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General Psychology Week One

by: Polley Poer

General Psychology Week One Gen Psych 10213

Polley Poer


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These are the first notes of the class, including popular psychologists and their major contributions to the field.
Introductory Psychology
Gregory Repasky
Class Notes
25 ?




Popular in Introductory Psychology

Popular in Psychlogy

This 51 page Class Notes was uploaded by Polley Poer on Tuesday May 3, 2016. The Class Notes belongs to Gen Psych 10213 at 1 MDSS-SGSLM-Langley AFB Advanced Education in General Dentistry 12 Months taught by Gregory Repasky in Spring 2016. Since its upload, it has received 9 views. For similar materials see Introductory Psychology in Psychlogy at 1 MDSS-SGSLM-Langley AFB Advanced Education in General Dentistry 12 Months.


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Date Created: 05/03/16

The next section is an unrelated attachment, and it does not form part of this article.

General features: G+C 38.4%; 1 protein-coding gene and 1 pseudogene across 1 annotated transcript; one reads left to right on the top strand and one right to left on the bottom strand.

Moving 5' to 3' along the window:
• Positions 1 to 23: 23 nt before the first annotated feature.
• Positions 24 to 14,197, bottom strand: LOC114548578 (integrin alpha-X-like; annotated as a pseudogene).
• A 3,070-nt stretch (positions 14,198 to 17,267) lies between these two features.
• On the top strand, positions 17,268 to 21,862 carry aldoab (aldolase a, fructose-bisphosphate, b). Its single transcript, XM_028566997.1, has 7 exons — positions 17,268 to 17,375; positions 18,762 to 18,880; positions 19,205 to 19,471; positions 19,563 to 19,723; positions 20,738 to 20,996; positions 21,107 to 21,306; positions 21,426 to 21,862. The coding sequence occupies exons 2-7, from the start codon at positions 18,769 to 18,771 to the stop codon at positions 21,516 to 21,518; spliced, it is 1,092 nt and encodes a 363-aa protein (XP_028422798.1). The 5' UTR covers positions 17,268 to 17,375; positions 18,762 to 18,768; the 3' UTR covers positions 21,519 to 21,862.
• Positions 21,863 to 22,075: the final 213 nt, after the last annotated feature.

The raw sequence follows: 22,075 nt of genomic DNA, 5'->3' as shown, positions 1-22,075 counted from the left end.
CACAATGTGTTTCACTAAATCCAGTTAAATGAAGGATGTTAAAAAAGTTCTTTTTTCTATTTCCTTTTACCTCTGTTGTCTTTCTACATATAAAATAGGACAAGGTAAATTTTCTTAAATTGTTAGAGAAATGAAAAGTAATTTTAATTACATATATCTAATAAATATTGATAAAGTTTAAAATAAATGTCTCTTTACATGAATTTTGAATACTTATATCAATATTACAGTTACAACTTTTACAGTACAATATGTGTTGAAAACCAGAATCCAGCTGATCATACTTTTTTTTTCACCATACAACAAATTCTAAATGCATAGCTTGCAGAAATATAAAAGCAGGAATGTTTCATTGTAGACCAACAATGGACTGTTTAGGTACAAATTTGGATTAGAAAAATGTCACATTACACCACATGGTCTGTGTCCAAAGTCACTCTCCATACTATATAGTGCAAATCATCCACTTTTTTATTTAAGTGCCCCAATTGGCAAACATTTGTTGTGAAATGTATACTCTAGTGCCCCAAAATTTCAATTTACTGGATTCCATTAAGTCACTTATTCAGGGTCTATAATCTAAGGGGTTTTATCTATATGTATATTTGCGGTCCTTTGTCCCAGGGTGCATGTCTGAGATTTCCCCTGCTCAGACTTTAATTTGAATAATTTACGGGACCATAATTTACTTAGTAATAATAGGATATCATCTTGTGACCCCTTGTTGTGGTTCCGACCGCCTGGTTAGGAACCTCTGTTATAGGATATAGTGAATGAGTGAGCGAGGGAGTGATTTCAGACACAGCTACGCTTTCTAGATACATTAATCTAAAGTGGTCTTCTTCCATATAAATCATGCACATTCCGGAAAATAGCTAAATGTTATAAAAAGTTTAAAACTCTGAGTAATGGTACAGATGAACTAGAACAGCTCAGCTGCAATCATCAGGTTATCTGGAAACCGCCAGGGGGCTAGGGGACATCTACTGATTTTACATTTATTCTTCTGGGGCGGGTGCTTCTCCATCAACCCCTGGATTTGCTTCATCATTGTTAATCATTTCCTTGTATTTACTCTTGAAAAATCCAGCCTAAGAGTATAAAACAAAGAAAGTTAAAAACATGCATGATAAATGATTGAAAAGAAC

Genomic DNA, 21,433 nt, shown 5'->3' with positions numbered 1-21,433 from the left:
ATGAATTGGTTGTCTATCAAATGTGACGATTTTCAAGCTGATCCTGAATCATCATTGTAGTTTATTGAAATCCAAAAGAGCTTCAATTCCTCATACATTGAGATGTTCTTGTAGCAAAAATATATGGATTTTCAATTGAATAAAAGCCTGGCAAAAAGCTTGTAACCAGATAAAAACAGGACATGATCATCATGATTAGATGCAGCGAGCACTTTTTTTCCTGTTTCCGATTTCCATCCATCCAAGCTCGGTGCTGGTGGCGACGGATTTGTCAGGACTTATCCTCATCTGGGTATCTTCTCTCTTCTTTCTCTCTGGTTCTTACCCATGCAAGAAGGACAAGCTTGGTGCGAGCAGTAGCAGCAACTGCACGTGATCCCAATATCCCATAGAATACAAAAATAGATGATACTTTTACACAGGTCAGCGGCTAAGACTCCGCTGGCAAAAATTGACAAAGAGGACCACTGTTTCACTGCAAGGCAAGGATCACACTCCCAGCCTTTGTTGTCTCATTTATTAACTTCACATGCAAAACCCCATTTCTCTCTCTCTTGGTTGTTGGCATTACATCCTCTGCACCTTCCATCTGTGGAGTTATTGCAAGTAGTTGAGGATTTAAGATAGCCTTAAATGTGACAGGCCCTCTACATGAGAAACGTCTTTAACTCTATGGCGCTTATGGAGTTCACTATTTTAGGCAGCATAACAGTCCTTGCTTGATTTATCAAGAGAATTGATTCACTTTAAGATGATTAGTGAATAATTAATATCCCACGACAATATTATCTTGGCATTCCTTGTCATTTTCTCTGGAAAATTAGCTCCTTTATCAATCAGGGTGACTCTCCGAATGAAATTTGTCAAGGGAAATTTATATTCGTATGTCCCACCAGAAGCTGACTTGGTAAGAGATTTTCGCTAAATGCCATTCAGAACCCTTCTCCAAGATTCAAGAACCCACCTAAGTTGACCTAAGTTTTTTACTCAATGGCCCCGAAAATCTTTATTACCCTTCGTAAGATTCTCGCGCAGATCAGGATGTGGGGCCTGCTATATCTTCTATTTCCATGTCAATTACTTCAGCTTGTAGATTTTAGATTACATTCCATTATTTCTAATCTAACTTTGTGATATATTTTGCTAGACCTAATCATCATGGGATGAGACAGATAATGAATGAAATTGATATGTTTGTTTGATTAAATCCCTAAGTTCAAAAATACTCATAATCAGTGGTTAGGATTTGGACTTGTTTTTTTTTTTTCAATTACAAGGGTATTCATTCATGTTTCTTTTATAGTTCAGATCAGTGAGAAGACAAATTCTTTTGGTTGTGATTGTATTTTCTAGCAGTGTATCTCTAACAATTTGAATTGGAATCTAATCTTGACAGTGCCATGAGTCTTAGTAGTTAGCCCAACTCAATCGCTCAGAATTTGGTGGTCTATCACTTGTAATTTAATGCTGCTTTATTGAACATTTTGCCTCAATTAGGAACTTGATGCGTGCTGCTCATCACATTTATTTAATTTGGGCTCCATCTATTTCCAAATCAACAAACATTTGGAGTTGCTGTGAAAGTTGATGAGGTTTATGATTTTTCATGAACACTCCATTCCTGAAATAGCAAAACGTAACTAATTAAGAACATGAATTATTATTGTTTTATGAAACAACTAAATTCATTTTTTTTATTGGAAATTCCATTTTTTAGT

CHAPTER 1 Introduction to the field of Psychology WHAT IS PSYCHOLOGY? ¡ Psychology is the scientific study of behavior and mental processes ¡ Behavior is any action we can observe and record: § Smiling § Laughing § Writing § Walking ¡ Mental processes are the internal subjective experiences we conclude from behavior: § Sensation, Perception, Dreams, Thoughts, Feelings, Beliefs PSYCHOLOGY AS A SCIENCE ¡ Psychology relies on empirical evidence § Evidence that can be objectively tested and evaluated ¡ Be leery of “ psuedopsychologies ” § Psuedo = false § E.g. horoscopes, psychic powers, pop psych A BRIEF HISTORY ¡ Wilhelm Wundt, 1879, Germany § ‘Father of Psychology’ § Established first psych lab § structuralism: first framework for studying psychology; use of introspection to study sensation and perception, or basic building blocks of mental life ¡ Edward Titchener § Student of Wundt who brought structuralism to the US § Structuralism faded away due to its inability to study animals, children, and ________ FUNCTIONALISM ¡ Functionalism: how the mind functions and allows animals/humans to _____ to the environment ¡ Established by William James § Father of American Psychology § Expanded psychology research to include ________ and observable behavior § Began psychological testing PSYCHOANALYTIC PERSPECTIVE ¡  The unconscious part of the mind has thoughts, memories, and desires that lie _______ personal awareness but have a strong influence ¡  Sigmund Freud, _______, late 1800 - early 1900 BEHAVIORIST PSYCHOLOGY ¡  Field that believes that scientific investigation of psychology should be focused only on _____________________ ¡  Founders of Behaviorialism : §  Ivan Pavlov (1849-1936) §  Classical Conditioning §  Pavlov’s dogs §  John B. Watson (1878-1958) §  _________ Conditioning §  Little Albert and learned emotions §  B. F. Skinner (1904-1990) §  Operant Conditioning §  Skinner box HUMANISTIC PSYCHOLOGY ¡  Stresses a person’s capacity for personal growth, freedom to choose his or her destiny, and positive qualities ¡  Humanists say that our subjective perceptions of the world are more important than behavior itself ¡  Founded by Carl Rogers (1902-1987) and Abraham Maslow (1908-1970) COGNITIVE PSYCHOLOGY ¡ Focuses on the important role of _______ _______ in how we process information, develop language, solve problems, and think. ¡ _____ Neisser (1928- ) coined the term “cognitive psychology” as the study of information processing ¡ Developed novel ways to study mental processes § Stroop Task § Priming POSITIVE PSYCHOLOGY ¡ Scientific study of the strengths and ______ that enable individuals and communities to thrive ¡ Martin Seligman, PhD – Authentic Well Being; Positive Psychology Center at University of Pennsylvania ¡ Mihaly Csikszentmihalyi , PhD - ____ GENDER AND MINORITY INFLUENCES ¡  Mary Calkins: completed requirements for her PhD under William James at Harvard, but was denied her degree because of her gender §  Prominent memory researcher §  First female president of APA in 1905 ¡  Margaret Floy Washburn: first female to receive a PhD in psychology ¡  Francis Cecil Sumner: first African American to earn a PhD in psychology in 1920 ¡  Kenneth B. Clark: student of Sumner’s, became first African American president of APA; prejudice researcher BIOPSYCHOSOCIAL MODEL ¡  No one perspective on psychology can __________ explain the complex human condition Biological Psychological Social CULTURAL PSYCHOLOGY ¡  Study of how cognitive processes ____ ______ different cultures §  Which cognitive processes are _________ and which are specific to different cultures? CULTURE ¡  Enduring behaviors, ideas, attitudes, and traditions shared by a large group of people ¡  Transmitted from one ___________ to the next COLLECTIVISM AND INDIVIDUALISM Collectivism Individualism ¡  Strive for _____ advancement ¡  Strive for __________ ¡  Sacrifice ____ for the sake of achievements ¡  _____ independence the group/family success ¡  Typically _______ cultures ¡  Typically _______ cultures THE SCIENCE OF PSYCHOLOGY TYPESOFRESEARCH ¡  Basic research: focuses on fundamental principles and theories to advance core scientific knowledge §  Classical and operant conditioning principles explain human and animal behavior ¡  Applied research: designed to solve practical, real-world problems §  Behavior modification research uses operant conditioning to change behavior and treat psychological disorders THE SCIENTIFIC METHOD WHY USE THIS METHOD? ¡ Allows for the same process/procedure to be used across experiments ¡ Easy for others to test and reproduce your findings ¡ Helps maintain scientific integrity across fields ¡ Steps that emphasize unbiased pursuit of knowledge JUDGMENTAL OVERCONFIDENCE ¡ We tend to think we know more than _____________ ¡ 82% of U.S. drivers consider themselves to be in the top 30% of their group in terms of safety ¡ 81% of new business owners felt they had an excellent chance of their business succeeding; but reported that their peers’ businesses only had a ___ chance of success ¡ Our judgments should be based on testable evidence, not assumptions or popular opinion SCIENTIFIC METHOD ¡ Theory § An explanation using an integrated set of principles that organizes and predicts observation ¡ Hypothesis § Testable prediction § Often implied by a theory ¡ Statistical significance demonstrates that a study’s results did not occur by chance. PSYCHOLOGY’S 4 MAIN GOALS ¡ Description: what occured ¡ Explanation: why something occurred (examine ______) ¡ Prediction: under what conditions is the phenomenon like to occur again? ¡ Control: how to increase desired outcomes and decrease negative outcomes RESEARCH METHODS Descriptive Correlational Experimental DESCRIPTIVE RESEARCH ¡ Systematic, scientific observation and description ¡ 4 main types § Naturalistic observation- “bird watching” without interfering § Survey/interview- taking surveys § Case studies- small number of subjects § Archival research- going back and doing analysis on top of any of these other three from the past DESCRIPTIVE RESEARCH Naturalistic Survey/Interview ¡ Observe and record ¡ Ask people to report behavior in a natural behaviors, opinions, setting, without and attitudes interference ¡ Companies asking you ¡ Watching the feeding to rate their services habits of birds in a field DESCRIPTIVE RESEARCH Case Studies Archival Research ¡ In-depth study of small ¡ Using previously number of participants ¡ Observing the progression recorded data of an illness in a single ¡ Use of information from patient previous sessions of the other three types ¡ Time and resource intensive (ex. Studying your friend’s behavior; rare disease affecting only one person, study the whole person) CORRELATIONAL RESEARCH ¡ When two variables are rlated , a change in one is accompanied by a change in the other ¡ Can make inferences about one variable based on known changes in the other ¡ For example, are older individuals happier than younger individuals? § In a study of 5,000 individuals in the U.S., as age increases, happiness increases § Positive correlation between age and happiness CORRELATION COEFFICIENTS ¡ Quantify the relationship between variables ¡ Used in measurement to estimate the reliability and validity of a test ¡ Range of -1.00 to +1.00 (perfect positive correlation) ¡ Higher the number, stronger the relationship ¡ The sign (negative or positive) indicates the direction of the relationship ¡ Used with other research ¡ How two things relate CORRELATION ¡ Positive Correlation § A high score on one variable is associated with a high score on the second variable § The more you study, the higher your GPA ¡ Negative Correlation § A high score on one variable signifies a low score on another variable § The more you miss class, the lower your GPA INTERPRETING CORRELATIONS ¡  Correlation Coefficient: statistical number showing direction and strength of relationship between two variables ILLUSIONARY CORRELATION ¡  The presence of a correlation does not imply causality ¡  Another variable might explain the changes in the first two §  Ice cream (when it’s hot out) consumption and murders (when it’s hot out people get irritable) CORRELATION IS NOT CAUSALITY ¡ You cannot always assume that a positive or negative correlation is the cause of the direction of the relationship; other variables can impact the degree of the relationship § The more you study, the higher your GPA But studying more may not be the cause of your higher GPA §  IQ, familiarity with the subject, even organization could cause the higher GPA EXPERIMENTAL RSEARCH ¡ Experiment § A research method in which the investigator manipulates one or more factors (independent variables) to observe their effect on some behavior or mental process (dependent variable) while controlling other relevant factors by random assignment of subjects § What happens to the D variable is dependent on the I variable EXPERIMENTAL RESEARCH ¡  Required to determine causation ¡  Main components of experimental research: §  Independent variable- what you manipulate §  Dependent variable- looking for effect of what you manipulate §  Experimental group- where you change something §  Control group- no manipulation, comparison group §  Random assignment- randomly deciding ex. And control groups EXPERIMENTAL RESEARCH ¡ Independent variable is manipulated ¡ Dependent variable is observed and measured ¡ Experimental group receives the manipulation ¡ Control group does not receive the manipulation ¡ Random assign ensures that the change in the DV is due to the IV, not some characteristic of the group EXPERIMENTAL RESEARCH ¡  Experimental Condition §  Condition of an experiment that exposes subjects to the treatment (the altered version of the IV) §  Giving plant food (treatment) to Plant A, in addition to sunlight and water ¡  Control Condition §  Condition of an experiment that contrasts with the experimental treatment §  Members of this condition receive no extra treatment, and serve as a comparison for the other group(s) §  Plant B is given only sunlight and water. Now you can compare the growth of Plant A and Plant B to see the effect of plant food RESEARCH STRATEGIES ¡  Independent Variable §  Experimental factor that is manipulated §  Variable controlled by the experimenter ¡  Dependent Variable §  Experimental factor that may change in response to the manipulations of the independent variable §  In psychology it is usually a behavior or mental process §  Variable that is measured §  The outcome of the experiment EXAMPLES OF DESIGNS Which is the Independent Variable and which is the Dependent Variable? Dr. Smith examines how daily exposure to a sun lamp (one hour of exposure or no exposure) impacts people ’s depression levels in the wintertime. 1.  Exposure to the lamp (Independent) 2.  Depression level (Dependent) EXAMPLES OF DESIGNS Which is the Independent Variable and which is the Dependent Variable? Does age of a child (4, 5, or 6) influence when children can learn to read? 1.  Age of child (Independent) 2.  Learning to read (Dependent) EXAMPLES OF DESIGNS Which is the Independent Variable and which is the Dependent Variable? Does amount of time spent hanging out at the Bottom impact the amount of new friends you meet? 1.  New friends (Dependent) 2.  Time at the Bottom (Independent) CONTROLLING FOR BIAS: SAMPLING ¡  Identify the population you want to study ¡  The sample must be representative of the population you want to study ¡  Need a random sample! CONTROLLING FOR BIAS ¡ Random Assignment § Assigning subjects to experimental and control conditions by chance § Minimizes pre-existing differences between those assigned to the different groups § Controls for bias TYPESOFCONTROLS ¡  There are a few other ways to control for bias §  Placebo: inactive substance to prevent false positive results from treatment condition (tell them they’re getting something that’s not fake but you are §  Single-blind study: participants do not know which group they are in §  Double-blind study: neither the researcher nor the participants know group assignments SUMMARY OF RESEARCH METHODS DIFFERENCES BETWEEN CORRELATIONAL AND EXPERIMENTAL STUDIES ¡  Correlation §  Identifies variables and looks for the relationship between them §  Can predict just a relationship, cannot predict the cause for changes §  Cannot predict cause and effect because of the possibility of outside variables ¡  Experiment §  Tests the effect that an independent variable has upon a dependent variable §  Can predict cause and effect Ask yourself: Did the researcher cause the difference/change? If the answer is YES, then it is probably an experiment ETHICAL GUIDELINES FOR PSYCHOLOGISTS ¡  The Institutional Review Board (IRB) is considered the ethics police. They make sure that everyone who conducts research follows ethical guidelines ¡  Ethical Guidelines: §  Obtain Informed Consent: obtain permission from the participant whom they want to study after the participant knows what the study involves and the risks and benefits of participating §  Protect participants from harm and discomfort §  Protect confidentiality §  Provide complete debriefing: reveal to participants any information that was withheld during the study ETHICAL GUIDELINES ¡  The Institutional Animal Care and Use Committee (IACUC) approves or denies permission for studies involving animals ¡  Nonhuman animals are used in only 7% to 8% of psychological research (mostly rats and mice) ¡  Evidence is considered regarding: §  Protection from pain §  Alternatives to using animals §  The clinical and scientific merit of the study PSYCHOTHERAPY CLIENTS ¡  Therapists must maintain a license ¡  Therapy records are confidential ¡  Therapists are legally bound to break confidentiality if the client threatens harm to self or others, or is suspected of abusing a child or elderly person FINAL THOUGHTS ¡ Psychology is the scientific study of behavior and mental processes ¡ There are many branches of psychology: behaviorism, psychoanalytic, cognitive, humanistic, positive, and more… ¡ Research includes descriptive, correlation, and experimental methods ¡ Research is grounded in ethical practices for human and animal subjects